Thursday, February 13, 2020

Big Pharma and Research

I'm hardly a big fan of big pharma (understatement). But I think we sometimes don't think of how difficult it is to develop an effective drug that is also safe. Derek Lowe is a chemist who used to work in drug development, and I follow him to see how such people think. I found this recent blog interesting.

Management puts pressure on their chemists to develop profitable drugs in a minimum amount of time. But that means they sometimes don't have time for rigorous testing. He cites a trial in France in which 2 of 9 patients in a phase 1 trial (which is supposed to test safety) died.

PK = pharmacokinetic, and PD = pharmacodynamic.

Sunday, February 9, 2020

Is Dietary Protein Dangerous?

A currently popular diet is a low-carbohydrate diet, often high fat with normal amounts of protein. But some people call low-carb diets high-protein diets. So recent headlines disparaging high-protein diets may cause worry to people on low-carb diets even if they're not eating an especially high amount of protein.

Two examples of such headlines are

High-protein diets boost artery-clogging plaque, mouse study shows.

And Lower-protein diet may lessen risk for cardiovascular disease.

If you just read headlines like this, you might worry that you're eating too much protein.

But we need protein. And as we get older, we need more protein because our muscles tend to lose strength and the dietary protein helps to slow this decline.

So how much protein do we need? A rule of thumb is 0.8 grams of protein per kilogram of body weight, or 0.36 grams per pound. An ounce of meat has about 7 grams of protein.

If you're math-phobic, Jenny Ruhl has a calculator that will estimate how much protein you need on the basis of size and age, and you can find other calculators online. Some use lean body mass, rather than weight, for the calculations because it's muscle mass, not fat, that determines how much protein  you need.

Note that all these calculations refer to a minimum amount needed for good health. Especially if you're getting older, you should eat a little more than the minimum, and recommendations increase to 1.2 to 1.5 grams per kilogram weight or lean body mass. I weigh about 50 kg, and different calculators say I need from 31 to 71 grams of protein a day, so don't take the results as totally accurate.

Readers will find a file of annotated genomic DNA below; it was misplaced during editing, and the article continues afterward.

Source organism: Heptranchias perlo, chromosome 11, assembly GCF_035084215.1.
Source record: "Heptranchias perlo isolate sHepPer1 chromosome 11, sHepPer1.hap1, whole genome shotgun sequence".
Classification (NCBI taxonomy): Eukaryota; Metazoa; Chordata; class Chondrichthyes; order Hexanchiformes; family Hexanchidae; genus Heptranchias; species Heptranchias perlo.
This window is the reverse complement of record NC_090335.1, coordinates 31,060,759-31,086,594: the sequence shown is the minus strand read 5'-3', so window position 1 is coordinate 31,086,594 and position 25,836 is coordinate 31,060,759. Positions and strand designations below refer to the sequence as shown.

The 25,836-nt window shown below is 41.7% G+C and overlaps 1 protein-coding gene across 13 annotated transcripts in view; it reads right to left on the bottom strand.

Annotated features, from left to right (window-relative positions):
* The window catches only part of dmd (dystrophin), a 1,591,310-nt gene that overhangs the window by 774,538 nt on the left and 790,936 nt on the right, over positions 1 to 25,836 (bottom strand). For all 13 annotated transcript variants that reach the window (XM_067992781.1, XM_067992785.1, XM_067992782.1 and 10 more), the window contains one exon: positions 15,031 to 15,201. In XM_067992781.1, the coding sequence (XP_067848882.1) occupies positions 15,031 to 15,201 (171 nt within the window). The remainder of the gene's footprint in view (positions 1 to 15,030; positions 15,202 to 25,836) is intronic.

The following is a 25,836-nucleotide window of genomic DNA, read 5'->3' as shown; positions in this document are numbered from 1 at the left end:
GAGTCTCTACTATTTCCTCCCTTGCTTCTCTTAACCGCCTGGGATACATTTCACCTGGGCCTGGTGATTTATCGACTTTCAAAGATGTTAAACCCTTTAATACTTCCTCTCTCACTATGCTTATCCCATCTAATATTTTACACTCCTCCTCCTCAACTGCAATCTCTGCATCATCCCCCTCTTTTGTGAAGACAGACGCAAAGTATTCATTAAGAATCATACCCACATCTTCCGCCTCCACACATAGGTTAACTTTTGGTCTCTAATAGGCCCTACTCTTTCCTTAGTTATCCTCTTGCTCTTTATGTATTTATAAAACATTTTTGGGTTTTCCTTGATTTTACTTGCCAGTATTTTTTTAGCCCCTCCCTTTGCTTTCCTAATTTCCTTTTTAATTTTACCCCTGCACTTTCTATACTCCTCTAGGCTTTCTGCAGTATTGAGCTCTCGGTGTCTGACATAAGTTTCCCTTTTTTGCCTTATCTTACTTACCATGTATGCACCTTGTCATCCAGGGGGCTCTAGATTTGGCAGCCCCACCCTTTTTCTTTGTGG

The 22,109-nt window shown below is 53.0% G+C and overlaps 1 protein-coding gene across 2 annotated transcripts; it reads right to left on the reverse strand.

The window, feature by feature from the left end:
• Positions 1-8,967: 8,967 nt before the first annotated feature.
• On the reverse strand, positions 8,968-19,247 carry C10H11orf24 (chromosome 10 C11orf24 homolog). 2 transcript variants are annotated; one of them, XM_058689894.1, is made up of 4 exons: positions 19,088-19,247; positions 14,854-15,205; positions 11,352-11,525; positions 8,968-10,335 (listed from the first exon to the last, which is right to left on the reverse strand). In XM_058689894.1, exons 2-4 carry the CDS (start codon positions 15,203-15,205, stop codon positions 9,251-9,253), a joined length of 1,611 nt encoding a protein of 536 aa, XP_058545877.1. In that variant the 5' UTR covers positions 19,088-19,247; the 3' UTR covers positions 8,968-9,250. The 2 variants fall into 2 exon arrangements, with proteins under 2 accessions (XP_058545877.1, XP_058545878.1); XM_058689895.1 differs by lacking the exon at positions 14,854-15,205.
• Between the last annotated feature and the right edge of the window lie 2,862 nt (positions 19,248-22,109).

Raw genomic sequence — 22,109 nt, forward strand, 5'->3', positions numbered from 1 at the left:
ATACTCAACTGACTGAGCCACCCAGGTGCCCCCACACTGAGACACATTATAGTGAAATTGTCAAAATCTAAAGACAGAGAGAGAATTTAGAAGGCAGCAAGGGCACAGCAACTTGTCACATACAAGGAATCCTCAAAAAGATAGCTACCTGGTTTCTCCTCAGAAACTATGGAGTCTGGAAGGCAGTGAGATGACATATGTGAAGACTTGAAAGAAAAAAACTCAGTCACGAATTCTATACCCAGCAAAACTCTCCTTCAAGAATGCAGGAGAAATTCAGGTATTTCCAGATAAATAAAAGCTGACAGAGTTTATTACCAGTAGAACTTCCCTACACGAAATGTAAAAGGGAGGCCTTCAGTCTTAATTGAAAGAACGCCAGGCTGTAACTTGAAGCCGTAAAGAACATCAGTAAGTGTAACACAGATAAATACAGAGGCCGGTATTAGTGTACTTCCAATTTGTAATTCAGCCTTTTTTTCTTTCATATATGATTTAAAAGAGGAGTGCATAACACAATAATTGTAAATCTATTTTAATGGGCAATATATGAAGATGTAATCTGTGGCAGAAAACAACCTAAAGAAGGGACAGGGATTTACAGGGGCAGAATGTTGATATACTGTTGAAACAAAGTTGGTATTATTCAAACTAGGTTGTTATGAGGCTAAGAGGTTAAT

When I was first diagnosed in 1996, I was told to follow the ADA low-fat diet, which prescribed an average of less than 2 ounces of meat per meal. I felt very deprived and not satisfied. I now try to eat 3 or 4 ounces of meat or other protein per meal, and that satisfies me.

But the real question here is what the authors of the papers I've cited mean by "high protein" or "low protein." The mice in the first study were fed 46% protein. This is indeed high. Normal protein intake in humans is 12% to 20% of calories from protein. And except for people on the Carnivore Diet (nothing but meat), I doubt that many people, even those on low-carb diets, are eating 46% of calories as protein. 

However, with protein, the amounts rather than the percentages are the important factors, because as you reduce one nutrient, like carbohydrate, the percentages of the other nutrients go up even if the amounts stay the same.

In addition, this study was done in mice, and mouse results often don't translate to  human results. In the wild mice eat mostly seeds, grains, and small fruit, although they'll eat almost anything they can get their paws on.

However, people seeing "high protein" and "artery clogging" linked in the headline might cut back on their protein intake and end up protein deficient.

The second study, citing "lower protein diet," focussed on sulfur-containing proteins, and their intake is difficult for the average person to estimate. But again, the headline is misleading. It doesn't refer to sulfur-containing proteins but proteins in general.

And just to confuse patients even more, a 2015 study was titled "High protein foods boost cardiovascular health, as much as quitting smoking or getting exercise."

Nutrition is a very fuzzy science. Many studies are done with food-frequency questionnaires. I sometimes can't remember what I had for lunch, much less how many chicken legs I ate last month. Sometimes people don't mention foods they think are unhealthy. Or they'll overestimate or underestimate the amounts they ate.

So when you see headlines like the ones cited here, take them with a grain of salt (unless, of course, you're on a low-salt diet). If they worry you, try to read the papers themselves to find out what they mean by fuzzy terms like "high protein," and ask your doctor for another opinion.

If you eat real foods, not fast foods or boxed foods, in reasonable portions, you probably have a healthy diet. If your blood glucose and hemoglobin A1c levels are good, you're following a diet that is good for your diabetes. Keep it up and don't obsess about sensational headlines.